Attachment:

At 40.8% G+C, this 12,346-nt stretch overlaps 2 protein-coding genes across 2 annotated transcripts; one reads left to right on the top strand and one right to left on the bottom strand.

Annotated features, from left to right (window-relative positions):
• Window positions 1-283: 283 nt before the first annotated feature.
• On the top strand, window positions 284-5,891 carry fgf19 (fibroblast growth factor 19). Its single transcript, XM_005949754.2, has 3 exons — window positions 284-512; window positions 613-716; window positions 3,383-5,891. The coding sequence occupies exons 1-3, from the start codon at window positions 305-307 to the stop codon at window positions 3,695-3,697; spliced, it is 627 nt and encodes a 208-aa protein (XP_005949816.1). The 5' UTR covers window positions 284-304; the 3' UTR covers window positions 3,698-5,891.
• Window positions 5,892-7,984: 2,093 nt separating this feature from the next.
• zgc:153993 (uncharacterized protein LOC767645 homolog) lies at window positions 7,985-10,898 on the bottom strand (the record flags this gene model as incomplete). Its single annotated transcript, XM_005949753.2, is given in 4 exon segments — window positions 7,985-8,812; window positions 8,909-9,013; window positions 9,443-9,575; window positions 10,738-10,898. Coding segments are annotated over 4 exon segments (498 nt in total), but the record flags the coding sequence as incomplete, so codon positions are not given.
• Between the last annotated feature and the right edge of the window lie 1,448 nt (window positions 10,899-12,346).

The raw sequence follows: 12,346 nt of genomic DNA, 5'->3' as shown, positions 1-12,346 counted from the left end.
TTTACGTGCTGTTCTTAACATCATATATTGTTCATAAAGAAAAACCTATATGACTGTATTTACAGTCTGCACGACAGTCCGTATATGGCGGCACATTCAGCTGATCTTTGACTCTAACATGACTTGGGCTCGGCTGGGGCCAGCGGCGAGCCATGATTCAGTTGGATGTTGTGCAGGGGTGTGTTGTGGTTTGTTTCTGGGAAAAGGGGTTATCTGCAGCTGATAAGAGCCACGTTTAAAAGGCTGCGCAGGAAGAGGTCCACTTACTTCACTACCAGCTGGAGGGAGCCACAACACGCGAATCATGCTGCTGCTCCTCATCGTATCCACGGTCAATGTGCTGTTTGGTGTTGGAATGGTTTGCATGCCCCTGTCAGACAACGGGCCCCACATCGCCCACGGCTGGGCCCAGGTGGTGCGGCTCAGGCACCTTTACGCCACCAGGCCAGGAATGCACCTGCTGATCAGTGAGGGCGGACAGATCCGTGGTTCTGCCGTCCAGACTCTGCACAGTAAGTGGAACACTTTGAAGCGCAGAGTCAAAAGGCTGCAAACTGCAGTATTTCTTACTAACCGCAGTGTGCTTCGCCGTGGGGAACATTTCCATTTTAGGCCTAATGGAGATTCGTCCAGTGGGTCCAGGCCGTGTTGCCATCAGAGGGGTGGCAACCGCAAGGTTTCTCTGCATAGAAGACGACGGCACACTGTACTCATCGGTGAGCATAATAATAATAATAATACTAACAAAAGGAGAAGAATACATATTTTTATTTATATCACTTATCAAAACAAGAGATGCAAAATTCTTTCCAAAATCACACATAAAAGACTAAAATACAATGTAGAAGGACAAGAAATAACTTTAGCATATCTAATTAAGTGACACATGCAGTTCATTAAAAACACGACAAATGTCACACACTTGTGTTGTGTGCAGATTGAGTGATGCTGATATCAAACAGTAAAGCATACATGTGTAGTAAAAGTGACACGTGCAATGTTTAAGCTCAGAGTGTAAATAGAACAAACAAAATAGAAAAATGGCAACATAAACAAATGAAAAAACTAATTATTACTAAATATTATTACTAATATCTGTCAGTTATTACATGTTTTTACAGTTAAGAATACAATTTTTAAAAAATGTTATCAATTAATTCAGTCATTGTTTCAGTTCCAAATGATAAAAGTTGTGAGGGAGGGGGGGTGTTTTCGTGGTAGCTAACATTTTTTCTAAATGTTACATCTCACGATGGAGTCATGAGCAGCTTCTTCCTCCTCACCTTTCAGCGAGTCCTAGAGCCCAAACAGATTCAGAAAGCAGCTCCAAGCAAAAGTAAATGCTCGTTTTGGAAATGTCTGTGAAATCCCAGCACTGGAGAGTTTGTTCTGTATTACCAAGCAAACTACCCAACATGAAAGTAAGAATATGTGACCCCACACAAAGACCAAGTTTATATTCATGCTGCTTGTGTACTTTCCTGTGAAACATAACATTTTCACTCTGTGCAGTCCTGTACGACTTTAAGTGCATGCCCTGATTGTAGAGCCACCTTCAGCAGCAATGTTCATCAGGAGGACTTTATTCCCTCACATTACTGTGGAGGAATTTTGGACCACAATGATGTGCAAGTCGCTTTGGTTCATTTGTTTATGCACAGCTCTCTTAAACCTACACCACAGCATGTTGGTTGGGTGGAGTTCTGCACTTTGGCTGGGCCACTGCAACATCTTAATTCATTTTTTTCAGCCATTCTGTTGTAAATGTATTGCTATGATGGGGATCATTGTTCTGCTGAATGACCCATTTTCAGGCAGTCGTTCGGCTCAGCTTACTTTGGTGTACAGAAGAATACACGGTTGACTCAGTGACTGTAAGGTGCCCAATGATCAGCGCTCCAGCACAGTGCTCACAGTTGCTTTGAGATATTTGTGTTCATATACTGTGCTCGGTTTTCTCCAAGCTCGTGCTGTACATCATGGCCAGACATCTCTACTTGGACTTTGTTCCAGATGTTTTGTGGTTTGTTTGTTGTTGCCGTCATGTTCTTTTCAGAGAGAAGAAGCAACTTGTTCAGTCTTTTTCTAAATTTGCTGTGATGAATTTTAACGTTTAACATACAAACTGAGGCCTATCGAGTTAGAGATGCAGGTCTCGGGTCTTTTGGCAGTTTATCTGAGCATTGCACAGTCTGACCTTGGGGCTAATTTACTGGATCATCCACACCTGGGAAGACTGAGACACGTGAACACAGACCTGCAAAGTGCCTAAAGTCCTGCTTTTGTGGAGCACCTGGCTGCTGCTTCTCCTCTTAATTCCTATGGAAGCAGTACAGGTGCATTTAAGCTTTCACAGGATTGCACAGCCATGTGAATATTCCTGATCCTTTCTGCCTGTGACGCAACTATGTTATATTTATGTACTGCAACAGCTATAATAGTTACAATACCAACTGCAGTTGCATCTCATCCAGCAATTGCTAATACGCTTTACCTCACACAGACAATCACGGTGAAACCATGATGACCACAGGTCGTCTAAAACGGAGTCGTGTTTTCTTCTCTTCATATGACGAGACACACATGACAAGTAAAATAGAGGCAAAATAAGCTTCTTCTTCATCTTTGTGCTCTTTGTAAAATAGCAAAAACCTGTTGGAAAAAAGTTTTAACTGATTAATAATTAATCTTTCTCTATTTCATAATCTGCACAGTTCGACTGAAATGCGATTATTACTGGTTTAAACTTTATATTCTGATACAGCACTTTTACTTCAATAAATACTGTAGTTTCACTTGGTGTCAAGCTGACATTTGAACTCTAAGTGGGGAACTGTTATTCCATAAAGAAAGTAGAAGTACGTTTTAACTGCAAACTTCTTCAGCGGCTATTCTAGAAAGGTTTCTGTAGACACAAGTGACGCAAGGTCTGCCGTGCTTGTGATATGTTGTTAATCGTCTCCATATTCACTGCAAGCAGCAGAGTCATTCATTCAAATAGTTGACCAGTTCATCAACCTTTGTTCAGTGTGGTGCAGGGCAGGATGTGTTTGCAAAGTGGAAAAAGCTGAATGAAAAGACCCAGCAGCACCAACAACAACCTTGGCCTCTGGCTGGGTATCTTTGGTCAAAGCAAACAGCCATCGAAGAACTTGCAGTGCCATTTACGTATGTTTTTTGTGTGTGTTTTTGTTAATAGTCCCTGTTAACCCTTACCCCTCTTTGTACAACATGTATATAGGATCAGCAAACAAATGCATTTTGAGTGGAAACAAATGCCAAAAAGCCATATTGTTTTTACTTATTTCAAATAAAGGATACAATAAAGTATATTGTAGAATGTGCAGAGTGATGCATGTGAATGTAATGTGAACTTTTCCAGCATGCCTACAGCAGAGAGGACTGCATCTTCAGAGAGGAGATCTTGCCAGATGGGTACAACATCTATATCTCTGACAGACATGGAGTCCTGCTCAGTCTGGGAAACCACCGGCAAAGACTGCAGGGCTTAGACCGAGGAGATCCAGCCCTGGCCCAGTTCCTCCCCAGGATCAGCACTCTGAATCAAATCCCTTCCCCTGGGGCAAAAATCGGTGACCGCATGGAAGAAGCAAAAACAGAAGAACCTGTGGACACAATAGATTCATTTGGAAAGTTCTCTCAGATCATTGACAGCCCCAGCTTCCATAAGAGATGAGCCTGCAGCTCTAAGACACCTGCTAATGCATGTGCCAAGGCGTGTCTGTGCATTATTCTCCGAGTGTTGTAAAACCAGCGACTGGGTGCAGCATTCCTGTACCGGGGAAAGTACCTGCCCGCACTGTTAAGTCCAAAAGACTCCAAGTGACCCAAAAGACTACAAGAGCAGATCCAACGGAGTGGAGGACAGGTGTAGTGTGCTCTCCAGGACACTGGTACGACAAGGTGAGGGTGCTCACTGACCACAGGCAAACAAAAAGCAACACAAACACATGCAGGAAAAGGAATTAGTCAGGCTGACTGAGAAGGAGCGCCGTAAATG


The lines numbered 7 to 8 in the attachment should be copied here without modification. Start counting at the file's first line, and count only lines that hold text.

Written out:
• Between the last annotated feature and the right edge of the window lie 1,448 nt (window positions 10,899-12,346).

The raw sequence follows: 12,346 nt of genomic DNA, 5'->3' as shown, positions 1-12,346 counted from the left end.